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Achieve database-level point-in-time recovery on Amazon RDS for SQL Server using access to transaction log backups feature

Amazon Relational Database Service (Amazon RDS) for SQL Server makes it simple to set up and operate SQL Server deployments in the cloud by managing time-consuming database administration tasks, including provisioning, backups, software patching, monitoring, and hardware scaling. Customers running their Microsoft SQL Server workloads on Amazon RDS for SQL Server ask us how they can perform a point-in-time recovery (PITR) at the individual database level.

Today, you can achieve database-level PITR by restoring the Amazon RDS for SQL Server snapshot as a new DB instance and then copying the required database from the newly restored instance to the target DB instance using SQL Server native backup and restore. However, this process requires additional time to perform manual steps, and you still need to pay for the compute, storage, and license costs for the newly restored instance on AWS. To overcome this challenge, Amazon RDS for SQL Server introduced access to transaction log backups. Amazon RDS for SQL Server takes periodic transaction log backups in an AWS managed Amazon Simple Storage Service (Amazon S3) bucket. Now you can access these transaction log backup files and copy them to an S3 bucket in your own account.

In this post, we examine a use case in which you achieve database-level point-in-time recovery (PITR) on Amazon RDS for SQL Server using the transaction log backups feature.

Overview of transaction log and backups

Every SQL Server database has a transaction log that records transactions and the database modifications that are made by each transaction. The transaction log is a critical component of the database and if there is a system failure, the transaction log might be required to bring your database back to a consistent state. Before you can create the first log backup, you will need to create a full backup. To restore a database to a point in time, you first restore the full backup, followed by the subsequent transaction log backups up to that point. Thereafter, backing up the transaction log regularly is necessary.

Solution overview

For our use case, we take a scenario in which our Amazon RDS for SQL Server is configured in high availability mode using Multi-AZ and AWS Key Management Service (AWS KMS) for data at rest encryption. In our example, we simulate a scenario where one of your team members has accidentally dropped a table from your production instance. Your goal is to perform a PITR for that specific database and then restore the table. The sequence of events is as follows:

A database full backup occurred at 5:30 PM
The table is dropped at 6:00 PM
PITR is performed and stopped at 5:59 PM to restore the dropped table

This solution involves the creation and utilization of new AWS resources. Therefore, it will incur costs on your account. Refer to AWS Pricing for more information. We strongly recommend that you set this up in a non-production instance and run the end-to-end validations before you implement this solution in a production environment.

The following diagram illustrates our solution architecture.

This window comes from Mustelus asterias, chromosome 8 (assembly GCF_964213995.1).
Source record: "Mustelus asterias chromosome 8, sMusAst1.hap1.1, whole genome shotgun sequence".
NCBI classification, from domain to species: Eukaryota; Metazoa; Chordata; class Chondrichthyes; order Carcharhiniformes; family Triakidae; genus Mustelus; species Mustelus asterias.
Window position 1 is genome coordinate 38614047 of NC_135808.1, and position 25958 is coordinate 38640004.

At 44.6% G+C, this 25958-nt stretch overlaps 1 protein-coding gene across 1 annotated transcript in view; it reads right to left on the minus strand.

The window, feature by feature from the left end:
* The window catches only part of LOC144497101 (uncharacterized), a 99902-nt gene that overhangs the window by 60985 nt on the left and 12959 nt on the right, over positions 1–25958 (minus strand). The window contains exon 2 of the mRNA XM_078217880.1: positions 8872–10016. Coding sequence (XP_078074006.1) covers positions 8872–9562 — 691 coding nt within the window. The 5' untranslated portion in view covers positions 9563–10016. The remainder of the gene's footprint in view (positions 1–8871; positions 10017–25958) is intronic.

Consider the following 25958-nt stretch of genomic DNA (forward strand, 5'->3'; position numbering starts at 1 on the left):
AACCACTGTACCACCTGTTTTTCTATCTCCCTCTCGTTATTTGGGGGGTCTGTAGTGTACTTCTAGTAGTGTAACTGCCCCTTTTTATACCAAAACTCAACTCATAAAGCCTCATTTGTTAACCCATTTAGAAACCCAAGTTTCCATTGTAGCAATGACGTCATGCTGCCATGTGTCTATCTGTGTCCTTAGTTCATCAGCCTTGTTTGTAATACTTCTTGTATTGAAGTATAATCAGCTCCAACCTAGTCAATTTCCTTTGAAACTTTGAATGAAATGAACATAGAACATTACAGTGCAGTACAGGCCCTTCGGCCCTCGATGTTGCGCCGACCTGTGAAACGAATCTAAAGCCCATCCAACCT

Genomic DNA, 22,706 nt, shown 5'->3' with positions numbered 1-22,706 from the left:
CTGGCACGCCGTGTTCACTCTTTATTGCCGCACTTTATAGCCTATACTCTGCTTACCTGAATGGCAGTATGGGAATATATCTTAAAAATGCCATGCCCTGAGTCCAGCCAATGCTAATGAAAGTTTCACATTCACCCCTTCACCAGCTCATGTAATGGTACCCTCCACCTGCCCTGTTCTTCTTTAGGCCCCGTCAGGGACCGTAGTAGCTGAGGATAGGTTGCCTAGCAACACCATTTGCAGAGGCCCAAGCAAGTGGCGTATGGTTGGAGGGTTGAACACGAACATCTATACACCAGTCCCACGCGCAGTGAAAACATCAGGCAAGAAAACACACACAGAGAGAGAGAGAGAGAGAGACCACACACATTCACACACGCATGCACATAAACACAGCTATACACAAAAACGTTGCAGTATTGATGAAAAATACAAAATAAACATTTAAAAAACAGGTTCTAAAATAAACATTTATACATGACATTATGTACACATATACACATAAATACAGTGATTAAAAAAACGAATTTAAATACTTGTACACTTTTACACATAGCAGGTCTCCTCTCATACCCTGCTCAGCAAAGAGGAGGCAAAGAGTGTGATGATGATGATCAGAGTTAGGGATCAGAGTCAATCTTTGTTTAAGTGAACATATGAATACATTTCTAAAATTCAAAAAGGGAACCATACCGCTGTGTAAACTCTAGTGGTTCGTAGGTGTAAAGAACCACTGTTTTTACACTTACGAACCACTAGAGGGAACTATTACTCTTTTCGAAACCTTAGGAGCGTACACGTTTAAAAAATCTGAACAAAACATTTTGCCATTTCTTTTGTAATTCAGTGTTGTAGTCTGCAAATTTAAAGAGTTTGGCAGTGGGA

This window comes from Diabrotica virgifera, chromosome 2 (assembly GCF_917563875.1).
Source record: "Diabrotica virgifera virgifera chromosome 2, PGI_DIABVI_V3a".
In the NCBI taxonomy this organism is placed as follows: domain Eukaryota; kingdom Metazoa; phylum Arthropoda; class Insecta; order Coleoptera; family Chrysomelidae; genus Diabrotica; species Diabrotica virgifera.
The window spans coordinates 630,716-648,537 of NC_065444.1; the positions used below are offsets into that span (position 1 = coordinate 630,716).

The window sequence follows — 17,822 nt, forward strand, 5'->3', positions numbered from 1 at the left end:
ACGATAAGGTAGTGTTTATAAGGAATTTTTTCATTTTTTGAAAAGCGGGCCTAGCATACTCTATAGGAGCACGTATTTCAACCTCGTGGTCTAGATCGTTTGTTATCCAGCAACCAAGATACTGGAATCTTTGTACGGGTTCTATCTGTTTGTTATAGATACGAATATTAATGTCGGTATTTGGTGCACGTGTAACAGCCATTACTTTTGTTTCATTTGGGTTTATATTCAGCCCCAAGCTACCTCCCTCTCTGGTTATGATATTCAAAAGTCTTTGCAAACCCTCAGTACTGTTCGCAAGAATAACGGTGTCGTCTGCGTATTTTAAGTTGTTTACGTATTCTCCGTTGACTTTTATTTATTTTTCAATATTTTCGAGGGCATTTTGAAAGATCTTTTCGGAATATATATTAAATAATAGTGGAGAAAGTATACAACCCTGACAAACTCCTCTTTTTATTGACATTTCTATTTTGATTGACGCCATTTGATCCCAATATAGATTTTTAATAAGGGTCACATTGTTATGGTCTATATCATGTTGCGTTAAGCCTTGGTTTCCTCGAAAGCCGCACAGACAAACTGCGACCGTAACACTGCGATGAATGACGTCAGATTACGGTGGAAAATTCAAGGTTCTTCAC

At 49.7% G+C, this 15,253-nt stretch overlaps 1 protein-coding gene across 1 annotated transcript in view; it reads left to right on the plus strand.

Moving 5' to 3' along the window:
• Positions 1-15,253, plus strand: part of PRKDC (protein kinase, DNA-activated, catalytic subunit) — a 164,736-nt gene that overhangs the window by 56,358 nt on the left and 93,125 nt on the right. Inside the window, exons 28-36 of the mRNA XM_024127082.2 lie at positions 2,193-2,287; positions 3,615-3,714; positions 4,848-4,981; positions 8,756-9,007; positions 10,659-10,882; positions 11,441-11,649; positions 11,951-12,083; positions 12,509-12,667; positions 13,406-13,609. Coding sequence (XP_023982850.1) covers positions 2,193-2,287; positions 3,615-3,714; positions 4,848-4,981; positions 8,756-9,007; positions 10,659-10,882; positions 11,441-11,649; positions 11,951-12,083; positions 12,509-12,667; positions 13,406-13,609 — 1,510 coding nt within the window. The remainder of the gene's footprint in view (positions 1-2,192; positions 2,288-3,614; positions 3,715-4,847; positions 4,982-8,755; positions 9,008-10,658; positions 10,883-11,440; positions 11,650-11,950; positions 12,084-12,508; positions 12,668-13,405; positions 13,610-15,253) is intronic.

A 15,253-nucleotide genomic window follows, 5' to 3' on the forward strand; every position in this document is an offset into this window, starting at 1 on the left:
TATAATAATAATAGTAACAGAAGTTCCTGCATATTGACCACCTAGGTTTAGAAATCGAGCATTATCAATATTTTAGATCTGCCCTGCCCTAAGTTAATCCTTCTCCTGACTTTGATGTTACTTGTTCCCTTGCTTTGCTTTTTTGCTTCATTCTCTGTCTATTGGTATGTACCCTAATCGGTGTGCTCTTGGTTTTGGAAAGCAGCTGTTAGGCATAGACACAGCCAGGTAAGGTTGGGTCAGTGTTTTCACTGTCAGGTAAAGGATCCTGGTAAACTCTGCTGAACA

Figure 1: Solution overview

To implement the solution, complete the following high-level steps:

Create an S3 bucket and add a bucket policy.
Create a KMS key.
Create an AWS Identify and Access Management (IAM) policy and role, and add permissions.
Create an option group and add a native backup and restore option.
Create an Amazon RDS for SQL Server instance.
Enable transaction log backup copy.
Create sample databases.
Perform a full database backup.
Check the transaction log backup metadata.
Copy the transaction log backup files to the target S3 bucket.
Perform database-level PITR.
Restore dropped table using the PITR database.

Prerequisites

To test this solution, you will need the following prerequisites:

An AWS account
An understanding of SQL Server transaction log backups
Latest version of the AWS Command Line Interface (AWS CLI) installed and configured
SQL Server Management Studio (SSMS) installed on Amazon Elastic Compute Cloud (Amazon EC2)
Access to the Amazon RDS for SQL Server instance from the Amazon EC2 instance

Create an S3 bucket and add a bucket policy

Create an S3 bucket in the same Region where you intend to create the Amazon RDS for SQL Server instance. We use the same S3 bucket to place the full backup and copy the transaction log backup files. For this post, we use the bucket rds-sql-server-pitr-bucket and Amazon RDS for SQL Server instance rds-sql-server-pitr-instance in the us-west-2 Region.

As you create the S3 bucket, make sure Object-Ownership is set to BucketOwnerPreferred. Use the following AWS CLI command to create your bucket. You can replace the parameters according to your environment.

aws s3api create-bucket
–bucket rds-sql-server-pitr-bucket
–region us-west-2
–object-ownership BucketOwnerPreferred
–create-bucket-configuration LocationConstraint=us-west-2

After the bucket is created, replace the account ID in the following AWS CLI command and add a bucket policy:

aws s3api put-bucket-policy
–bucket rds-sql-server-pitr-bucket
–policy file://s3-bucket-policy.json

s3-bucket-policy.json:
{
“Version”: “2012-10-17”,
“Statement”: [
{
“Sid”: “Only allow writes to my bucket with bucket owner full control”,
“Effect”: “Allow”,
“Principal”: {
“Service”: “backups.rds.amazonaws.com”
},
“Action”: “s3:PutObject”,
“Resource”: “arn:aws:s3:::rds-sql-server-pitr-bucket/*”,
“Condition”: {
“StringEquals”: {
“aws:sourceAccount”: “<account id>“,
“aws:sourceArn”: “arn:aws:rds:us-west-2:<account id>:db:rds-sql-server-pitr-instance”,
“s3:x-amz-acl”: “bucket-owner-full-control”
}
}
}
]
}

Create a KMS key